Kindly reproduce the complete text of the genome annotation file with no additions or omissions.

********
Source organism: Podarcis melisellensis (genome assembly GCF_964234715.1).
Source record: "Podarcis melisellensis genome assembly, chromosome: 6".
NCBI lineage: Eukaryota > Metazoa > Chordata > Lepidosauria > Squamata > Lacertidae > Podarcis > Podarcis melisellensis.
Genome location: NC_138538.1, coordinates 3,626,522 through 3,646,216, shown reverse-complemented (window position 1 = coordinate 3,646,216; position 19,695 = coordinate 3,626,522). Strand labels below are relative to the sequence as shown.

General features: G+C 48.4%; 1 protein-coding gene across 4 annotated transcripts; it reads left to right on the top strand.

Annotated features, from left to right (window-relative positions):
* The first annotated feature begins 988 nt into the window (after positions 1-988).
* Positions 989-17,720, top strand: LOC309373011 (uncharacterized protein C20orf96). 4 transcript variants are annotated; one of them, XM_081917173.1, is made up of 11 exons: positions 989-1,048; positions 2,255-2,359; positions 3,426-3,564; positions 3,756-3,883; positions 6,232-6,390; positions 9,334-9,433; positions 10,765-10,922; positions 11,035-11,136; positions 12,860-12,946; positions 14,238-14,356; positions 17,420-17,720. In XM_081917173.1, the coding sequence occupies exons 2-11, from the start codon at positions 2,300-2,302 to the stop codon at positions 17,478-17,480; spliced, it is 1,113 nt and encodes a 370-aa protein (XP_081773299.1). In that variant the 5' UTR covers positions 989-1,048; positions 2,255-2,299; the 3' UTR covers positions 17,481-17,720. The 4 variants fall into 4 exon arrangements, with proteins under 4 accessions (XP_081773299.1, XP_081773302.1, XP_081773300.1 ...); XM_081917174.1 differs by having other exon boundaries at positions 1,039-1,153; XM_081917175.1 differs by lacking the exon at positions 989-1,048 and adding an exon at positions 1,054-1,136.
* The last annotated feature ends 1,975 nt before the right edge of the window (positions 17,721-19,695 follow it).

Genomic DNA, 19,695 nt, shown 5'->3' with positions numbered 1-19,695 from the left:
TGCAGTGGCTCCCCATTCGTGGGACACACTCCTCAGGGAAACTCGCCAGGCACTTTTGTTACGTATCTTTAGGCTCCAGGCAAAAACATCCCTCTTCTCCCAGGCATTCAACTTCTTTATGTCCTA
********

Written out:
Source organism: Podarcis melisellensis (genome assembly GCF_964234715.1).
Source record: "Podarcis melisellensis genome assembly, chromosome: 6".
NCBI lineage: Eukaryota > Metazoa > Chordata > Lepidosauria > Squamata > Lacertidae > Podarcis > Podarcis melisellensis.
Genome location: NC_138538.1, coordinates 3,626,522 through 3,646,216, shown reverse-complemented (window position 1 = coordinate 3,646,216; position 19,695 = coordinate 3,626,522). Strand labels below are relative to the sequence as shown.

General features: G+C 48.4%; 1 protein-coding gene across 4 annotated transcripts; it reads left to right on the top strand.

Annotated features, from left to right (window-relative positions):
* The first annotated feature begins 988 nt into the window (after positions 1-988).
* Positions 989-17,720, top strand: LOC309373011 (uncharacterized protein C20orf96). 4 transcript variants are annotated; one of them, XM_081917173.1, is made up of 11 exons: positions 989-1,048; positions 2,255-2,359; positions 3,426-3,564; positions 3,756-3,883; positions 6,232-6,390; positions 9,334-9,433; positions 10,765-10,922; positions 11,035-11,136; positions 12,860-12,946; positions 14,238-14,356; positions 17,420-17,720. In XM_081917173.1, the coding sequence occupies exons 2-11, from the start codon at positions 2,300-2,302 to the stop codon at positions 17,478-17,480; spliced, it is 1,113 nt and encodes a 370-aa protein (XP_081773299.1). In that variant the 5' UTR covers positions 989-1,048; positions 2,255-2,299; the 3' UTR covers positions 17,481-17,720. The 4 variants fall into 4 exon arrangements, with proteins under 4 accessions (XP_081773299.1, XP_081773302.1, XP_081773300.1 ...); XM_081917174.1 differs by having other exon boundaries at positions 1,039-1,153; XM_081917175.1 differs by lacking the exon at positions 989-1,048 and adding an exon at positions 1,054-1,136.
* The last annotated feature ends 1,975 nt before the right edge of the window (positions 17,721-19,695 follow it).

Genomic DNA, 19,695 nt, shown 5'->3' with positions numbered 1-19,695 from the left:
TGCAGTGGCTCCCCATTCGTGGGACACACTCCTCAGGGAAACTCGCCAGGCACTTTTGTTACGTATCTTTAGGCTCCAGGCAAAAACATCCCTCTTCTCCCAGGCATTCAACTTCTTTATGTCCTA